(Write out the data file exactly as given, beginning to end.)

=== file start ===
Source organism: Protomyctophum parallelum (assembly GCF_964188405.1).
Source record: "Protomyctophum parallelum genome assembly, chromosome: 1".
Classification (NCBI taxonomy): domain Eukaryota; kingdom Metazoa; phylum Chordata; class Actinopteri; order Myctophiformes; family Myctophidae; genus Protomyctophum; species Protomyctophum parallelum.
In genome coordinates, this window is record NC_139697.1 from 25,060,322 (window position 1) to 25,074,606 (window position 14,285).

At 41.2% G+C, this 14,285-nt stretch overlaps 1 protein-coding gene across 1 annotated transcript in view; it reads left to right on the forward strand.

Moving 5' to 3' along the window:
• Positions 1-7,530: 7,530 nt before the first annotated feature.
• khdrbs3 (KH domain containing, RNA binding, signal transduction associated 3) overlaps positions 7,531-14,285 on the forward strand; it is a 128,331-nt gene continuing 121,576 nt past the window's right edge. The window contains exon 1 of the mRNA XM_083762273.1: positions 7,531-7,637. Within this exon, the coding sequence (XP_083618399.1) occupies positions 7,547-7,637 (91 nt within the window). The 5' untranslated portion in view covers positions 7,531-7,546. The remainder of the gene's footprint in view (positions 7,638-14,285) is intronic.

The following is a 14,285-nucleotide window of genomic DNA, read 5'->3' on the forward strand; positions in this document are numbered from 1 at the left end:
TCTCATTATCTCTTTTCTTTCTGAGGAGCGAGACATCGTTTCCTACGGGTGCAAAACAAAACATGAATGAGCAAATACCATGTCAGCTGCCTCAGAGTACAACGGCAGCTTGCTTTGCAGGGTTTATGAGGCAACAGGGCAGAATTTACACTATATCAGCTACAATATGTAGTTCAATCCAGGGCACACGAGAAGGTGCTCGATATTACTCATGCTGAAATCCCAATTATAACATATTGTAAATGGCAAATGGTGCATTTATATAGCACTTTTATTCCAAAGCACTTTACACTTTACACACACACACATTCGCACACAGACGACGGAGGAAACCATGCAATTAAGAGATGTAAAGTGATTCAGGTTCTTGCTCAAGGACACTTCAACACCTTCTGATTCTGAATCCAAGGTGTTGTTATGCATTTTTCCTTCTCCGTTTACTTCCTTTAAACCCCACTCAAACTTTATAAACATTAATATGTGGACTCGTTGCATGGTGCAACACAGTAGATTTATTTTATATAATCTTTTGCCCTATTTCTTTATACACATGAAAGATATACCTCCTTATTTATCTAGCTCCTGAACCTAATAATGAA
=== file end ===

Source organism: Protomyctophum parallelum (assembly GCF_964188405.1).
Source record: "Protomyctophum parallelum genome assembly, chromosome: 1".
Classification (NCBI taxonomy): domain Eukaryota; kingdom Metazoa; phylum Chordata; class Actinopteri; order Myctophiformes; family Myctophidae; genus Protomyctophum; species Protomyctophum parallelum.
In genome coordinates, this window is record NC_139697.1 from 25,060,322 (window position 1) to 25,074,606 (window position 14,285).

At 41.2% G+C, this 14,285-nt stretch overlaps 1 protein-coding gene across 1 annotated transcript in view; it reads left to right on the forward strand.

Moving 5' to 3' along the window:
• Positions 1-7,530: 7,530 nt before the first annotated feature.
• khdrbs3 (KH domain containing, RNA binding, signal transduction associated 3) overlaps positions 7,531-14,285 on the forward strand; it is a 128,331-nt gene continuing 121,576 nt past the window's right edge. The window contains exon 1 of the mRNA XM_083762273.1: positions 7,531-7,637. Within this exon, the coding sequence (XP_083618399.1) occupies positions 7,547-7,637 (91 nt within the window). The 5' untranslated portion in view covers positions 7,531-7,546. The remainder of the gene's footprint in view (positions 7,638-14,285) is intronic.

The following is a 14,285-nucleotide window of genomic DNA, read 5'->3' on the forward strand; positions in this document are numbered from 1 at the left end:
TCTCATTATCTCTTTTCTTTCTGAGGAGCGAGACATCGTTTCCTACGGGTGCAAAACAAAACATGAATGAGCAAATACCATGTCAGCTGCCTCAGAGTACAACGGCAGCTTGCTTTGCAGGGTTTATGAGGCAACAGGGCAGAATTTACACTATATCAGCTACAATATGTAGTTCAATCCAGGGCACACGAGAAGGTGCTCGATATTACTCATGCTGAAATCCCAATTATAACATATTGTAAATGGCAAATGGTGCATTTATATAGCACTTTTATTCCAAAGCACTTTACACTTTACACACACACACATTCGCACACAGACGACGGAGGAAACCATGCAATTAAGAGATGTAAAGTGATTCAGGTTCTTGCTCAAGGACACTTCAACACCTTCTGATTCTGAATCCAAGGTGTTGTTATGCATTTTTCCTTCTCCGTTTACTTCCTTTAAACCCCACTCAAACTTTATAAACATTAATATGTGGACTCGTTGCATGGTGCAACACAGTAGATTTATTTTATATAATCTTTTGCCCTATTTCTTTATACACATGAAAGATATACCTCCTTATTTATCTAGCTCCTGAACCTAATAATGAA